Reionisation & Cosmic Dawn Astrophysics from the Square Kilometre Array: Impact of Observing Strategies
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(2019)cite arxiv:1906.07910Comment: 10 pages, 2 figures, submitted to MNRAS, comments welcome.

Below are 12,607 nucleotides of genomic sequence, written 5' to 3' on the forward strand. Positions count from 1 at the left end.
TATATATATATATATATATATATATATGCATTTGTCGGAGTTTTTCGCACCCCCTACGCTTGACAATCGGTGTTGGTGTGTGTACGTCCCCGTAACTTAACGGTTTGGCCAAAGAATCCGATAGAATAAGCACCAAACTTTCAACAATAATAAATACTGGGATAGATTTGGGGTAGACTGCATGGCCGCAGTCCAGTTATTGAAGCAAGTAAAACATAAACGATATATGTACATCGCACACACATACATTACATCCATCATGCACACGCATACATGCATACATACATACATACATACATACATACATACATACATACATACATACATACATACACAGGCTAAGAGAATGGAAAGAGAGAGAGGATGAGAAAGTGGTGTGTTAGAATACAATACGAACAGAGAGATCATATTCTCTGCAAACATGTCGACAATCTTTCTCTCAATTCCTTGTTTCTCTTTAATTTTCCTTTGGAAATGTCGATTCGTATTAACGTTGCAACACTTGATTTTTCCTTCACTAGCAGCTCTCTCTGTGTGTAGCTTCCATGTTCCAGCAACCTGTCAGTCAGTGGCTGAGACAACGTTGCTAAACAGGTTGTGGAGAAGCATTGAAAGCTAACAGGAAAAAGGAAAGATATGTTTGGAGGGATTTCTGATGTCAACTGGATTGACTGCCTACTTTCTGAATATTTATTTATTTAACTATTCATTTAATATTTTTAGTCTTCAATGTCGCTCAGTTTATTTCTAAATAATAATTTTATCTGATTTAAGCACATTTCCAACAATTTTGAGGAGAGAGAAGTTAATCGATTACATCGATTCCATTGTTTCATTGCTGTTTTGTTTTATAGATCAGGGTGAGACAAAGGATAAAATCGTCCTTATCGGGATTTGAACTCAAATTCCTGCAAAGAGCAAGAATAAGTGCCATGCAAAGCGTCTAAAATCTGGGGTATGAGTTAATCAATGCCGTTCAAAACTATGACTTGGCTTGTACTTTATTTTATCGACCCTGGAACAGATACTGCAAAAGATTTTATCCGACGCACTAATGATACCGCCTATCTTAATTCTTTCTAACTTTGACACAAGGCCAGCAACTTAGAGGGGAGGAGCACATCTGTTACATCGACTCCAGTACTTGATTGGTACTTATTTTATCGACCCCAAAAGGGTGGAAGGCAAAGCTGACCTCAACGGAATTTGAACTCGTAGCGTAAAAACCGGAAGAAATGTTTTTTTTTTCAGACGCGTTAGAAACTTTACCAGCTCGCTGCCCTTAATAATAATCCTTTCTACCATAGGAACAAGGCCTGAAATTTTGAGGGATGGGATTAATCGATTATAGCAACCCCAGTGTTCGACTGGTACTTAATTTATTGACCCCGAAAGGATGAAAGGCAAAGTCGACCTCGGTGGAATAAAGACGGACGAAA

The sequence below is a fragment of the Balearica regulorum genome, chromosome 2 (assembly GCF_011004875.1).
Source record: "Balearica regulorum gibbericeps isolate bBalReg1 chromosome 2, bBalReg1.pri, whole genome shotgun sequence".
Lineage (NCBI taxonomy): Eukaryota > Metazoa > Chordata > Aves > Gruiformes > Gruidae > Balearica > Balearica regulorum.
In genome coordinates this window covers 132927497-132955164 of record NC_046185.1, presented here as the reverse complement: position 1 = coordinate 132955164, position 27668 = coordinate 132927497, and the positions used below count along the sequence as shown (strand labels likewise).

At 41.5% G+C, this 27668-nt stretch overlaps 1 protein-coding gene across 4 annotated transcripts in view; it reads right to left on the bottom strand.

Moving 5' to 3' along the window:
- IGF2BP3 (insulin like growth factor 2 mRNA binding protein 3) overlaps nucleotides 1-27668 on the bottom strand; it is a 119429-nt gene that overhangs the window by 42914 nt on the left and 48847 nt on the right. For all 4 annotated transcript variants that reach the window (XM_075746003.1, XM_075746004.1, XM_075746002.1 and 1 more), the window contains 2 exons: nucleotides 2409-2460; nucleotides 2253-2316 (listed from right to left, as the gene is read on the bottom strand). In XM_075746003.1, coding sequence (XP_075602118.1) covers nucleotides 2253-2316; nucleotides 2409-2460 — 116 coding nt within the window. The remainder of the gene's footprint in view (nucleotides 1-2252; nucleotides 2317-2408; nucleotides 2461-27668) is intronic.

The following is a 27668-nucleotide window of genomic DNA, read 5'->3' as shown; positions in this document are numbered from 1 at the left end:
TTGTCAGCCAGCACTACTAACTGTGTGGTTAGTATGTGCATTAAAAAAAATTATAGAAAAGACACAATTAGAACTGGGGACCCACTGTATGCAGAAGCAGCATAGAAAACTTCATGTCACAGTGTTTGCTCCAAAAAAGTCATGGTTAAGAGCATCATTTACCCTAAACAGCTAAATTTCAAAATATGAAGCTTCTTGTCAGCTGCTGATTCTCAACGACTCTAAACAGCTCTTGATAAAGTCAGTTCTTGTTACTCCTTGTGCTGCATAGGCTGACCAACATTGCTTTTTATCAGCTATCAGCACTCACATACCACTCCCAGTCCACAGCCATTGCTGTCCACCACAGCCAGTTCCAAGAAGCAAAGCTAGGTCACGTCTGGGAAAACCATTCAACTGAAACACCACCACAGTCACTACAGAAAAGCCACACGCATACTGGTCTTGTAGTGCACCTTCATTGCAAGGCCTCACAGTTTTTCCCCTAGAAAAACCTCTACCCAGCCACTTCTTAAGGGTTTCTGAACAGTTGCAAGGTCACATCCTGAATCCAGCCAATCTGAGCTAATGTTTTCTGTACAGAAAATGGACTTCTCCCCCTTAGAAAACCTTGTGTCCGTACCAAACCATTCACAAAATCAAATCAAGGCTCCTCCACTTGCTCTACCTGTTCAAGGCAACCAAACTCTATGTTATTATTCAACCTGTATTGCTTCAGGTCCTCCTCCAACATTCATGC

Interferometry of the cosmic 21-cm signal is set to revolutionise our understanding of the Epoch of Reionisation (EoR) and the Cosmic Dawn (CD). The culmination of ongoing efforts will be the upcoming Square Kilometre Array (SKA), which will provide tomography of the 21-cm signal from the first billion years of our Universe. Using a galaxy formation model informed by high-$z$ luminosity functions, here we forecast the accuracy with which the first phase of SKA-low (SKA1-low) can constrain the properties of the unseen galaxies driving the astrophysics of the EoR and CD. We consider three observing strategies: (i) deep (1000h on a single field); (ii) medium-deep (100hr on 10 independent fields); and (iii) shallow (10hr on 100 independent fields). Using the 21-cm power spectrum as a summary statistic, and conservatively only using the 21-cm signal above the foreground wedge, we predict that all three observing strategies should recover astrophysical parameters to a fractional precision of $0.1$ -- 10 per cent. The reionisation history is recovered to an uncertainty of $\Delta z 0.1$ (1$\sigma$) for the bulk of its duration. The medium-deep strategy, balancing thermal noise against cosmic variance, results in the tightest constraints, slightly outperforming the deep strategy. The shallow observational strategy performs the worst, with up to a $10$ -- 60 per cent increase in the recovered uncertainty. We note, however, that non-Gaussian summary statistics, tomography, as well as unbiased foreground removal would likely favour the deep strategy.
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